“Was this an Ad?!”: An Investigation of Paid Social Media Endorsements

By Arunesh Mathur, Arvind Narayanan, Marshini Chetty

This post summarizes our paper Endorsements on Social Media: An Empirical Study of Affiliate Marketing Disclosures on YouTube and Pinterest. This paper will be presented at the ACM Conference on Computer-Supported Cooperative Work and Social Computing (CSCW 2018) on Wednesday, November 7, 2018.


Casey later added a disclosure to the video’s description stating that the video was indeed an advertisement.

When Casey Neistat, a popular YouTuber, first posted this video showcasing his elaborate summertime fantasy, he did not anticipate the enormous backlash it would receive. While Casey stated that the video was filmed using a Samsung smartphone, he failed to state that Samsung had sponsored the video itself.

Disguised advertising of this kind is increasingly common on social media platforms, where content creators — colloquially called Influencers — endorse brands and products in order to make money. However, this trend has drawn concerns about transparency because Internet users — teens particularly — often fail to distinguish between sponsored and real content, and therefore may be misled or deceived.

To prevent such harm to users, content creators are required to disclose these advertising relationships to users according to the Federal Trade Commission’s (FTC) guidelines. We studied whether content creators who engage in such advertising disclose these to users, focusing our work on those using affiliate marketing links — a marketing strategy which pays content creators when users click on their customized links. To do so, we collected and analyzed a sample of about 500,000 YouTube videos and 2.1 million Pinterest, and in a surprising result, discovered that only about 10% of affiliate marketing content on either platform is actually disclosed to users. The vast majority of disclosures are in a format the FTC specifically discourages, and which users do not understand.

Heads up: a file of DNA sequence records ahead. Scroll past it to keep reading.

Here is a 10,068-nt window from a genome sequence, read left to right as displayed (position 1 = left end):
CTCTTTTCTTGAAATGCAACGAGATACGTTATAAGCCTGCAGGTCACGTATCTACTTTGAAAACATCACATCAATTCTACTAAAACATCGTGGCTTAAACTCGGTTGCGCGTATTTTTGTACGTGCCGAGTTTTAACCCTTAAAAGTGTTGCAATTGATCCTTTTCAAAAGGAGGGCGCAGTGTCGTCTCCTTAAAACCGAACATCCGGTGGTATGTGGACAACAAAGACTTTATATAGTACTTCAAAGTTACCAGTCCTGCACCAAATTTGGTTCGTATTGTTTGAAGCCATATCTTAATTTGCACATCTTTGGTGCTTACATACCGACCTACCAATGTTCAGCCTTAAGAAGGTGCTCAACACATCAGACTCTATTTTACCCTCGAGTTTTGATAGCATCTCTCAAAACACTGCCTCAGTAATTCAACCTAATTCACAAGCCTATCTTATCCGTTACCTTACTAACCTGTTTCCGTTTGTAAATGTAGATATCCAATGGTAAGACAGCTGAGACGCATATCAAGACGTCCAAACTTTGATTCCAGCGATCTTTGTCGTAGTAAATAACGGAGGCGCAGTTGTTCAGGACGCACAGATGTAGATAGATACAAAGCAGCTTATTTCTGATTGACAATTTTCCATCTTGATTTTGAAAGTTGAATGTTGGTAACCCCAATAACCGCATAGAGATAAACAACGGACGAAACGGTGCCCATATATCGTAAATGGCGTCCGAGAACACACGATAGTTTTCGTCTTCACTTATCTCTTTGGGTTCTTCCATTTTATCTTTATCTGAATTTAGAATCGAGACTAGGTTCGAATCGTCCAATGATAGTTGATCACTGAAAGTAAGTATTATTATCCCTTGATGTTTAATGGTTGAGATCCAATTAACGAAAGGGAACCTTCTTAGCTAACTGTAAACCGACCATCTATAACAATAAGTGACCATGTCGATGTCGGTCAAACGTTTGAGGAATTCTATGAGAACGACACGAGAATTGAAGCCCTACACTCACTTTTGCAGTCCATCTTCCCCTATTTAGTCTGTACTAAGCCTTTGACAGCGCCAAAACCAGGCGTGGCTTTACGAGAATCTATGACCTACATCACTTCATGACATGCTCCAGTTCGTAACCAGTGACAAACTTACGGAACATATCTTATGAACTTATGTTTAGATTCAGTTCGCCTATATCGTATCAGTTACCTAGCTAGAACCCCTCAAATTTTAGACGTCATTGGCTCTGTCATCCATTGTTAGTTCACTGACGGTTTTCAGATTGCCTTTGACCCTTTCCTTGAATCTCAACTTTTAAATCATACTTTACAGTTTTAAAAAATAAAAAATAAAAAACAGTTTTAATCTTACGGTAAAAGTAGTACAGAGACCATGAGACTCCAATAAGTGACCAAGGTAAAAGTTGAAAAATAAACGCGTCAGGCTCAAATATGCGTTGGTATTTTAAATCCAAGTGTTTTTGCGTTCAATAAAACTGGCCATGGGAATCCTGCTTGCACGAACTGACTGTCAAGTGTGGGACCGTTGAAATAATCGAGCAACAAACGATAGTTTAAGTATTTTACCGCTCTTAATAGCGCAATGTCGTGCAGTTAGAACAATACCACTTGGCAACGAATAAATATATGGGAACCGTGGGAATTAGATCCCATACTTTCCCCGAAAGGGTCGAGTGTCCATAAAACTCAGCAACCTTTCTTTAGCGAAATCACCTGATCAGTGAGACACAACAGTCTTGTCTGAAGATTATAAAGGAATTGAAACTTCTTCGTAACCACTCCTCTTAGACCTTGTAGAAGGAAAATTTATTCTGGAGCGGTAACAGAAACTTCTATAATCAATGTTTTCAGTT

Identifying affiliate marketing content

Left: A YouTube content creator endorses an online grocery service. Right: The YouTube content creators posts an “affiliate link” (red box) that pays her when users sign up to the grocery service using this link.

We began our analysis by detecting affiliate marketing content in our dataset of YouTube videos and Pinterest pins. Detecting this content is a challenge in itself since there does not exist a comprehensive public repository of affiliate marketing companies and their links.

Using methods we describe in the paper, we gathered all the links embedded in the videos and pins, and used these to identify affiliate marketing links and content. Across both platforms, we found that affiliate marketing was most commonly found in technology, fashion, and beauty related content — e-commerce product types for which consumers proactively seek out online reviews.

Discovering content creators’ disclosures

Having identified affiliate marketing content, we analyzed the videos and pins for affiliate marketing disclosures. We extracted disclosures from the videos’ and pin’s descriptions using natural language processing and machine learning techniques.

Of all the YouTube videos and Pinterest pins that contained affiliate links, we found that only ~10% and ~7% respectively contained accompanying disclosures. When disclosures were present, we could classify them into three types: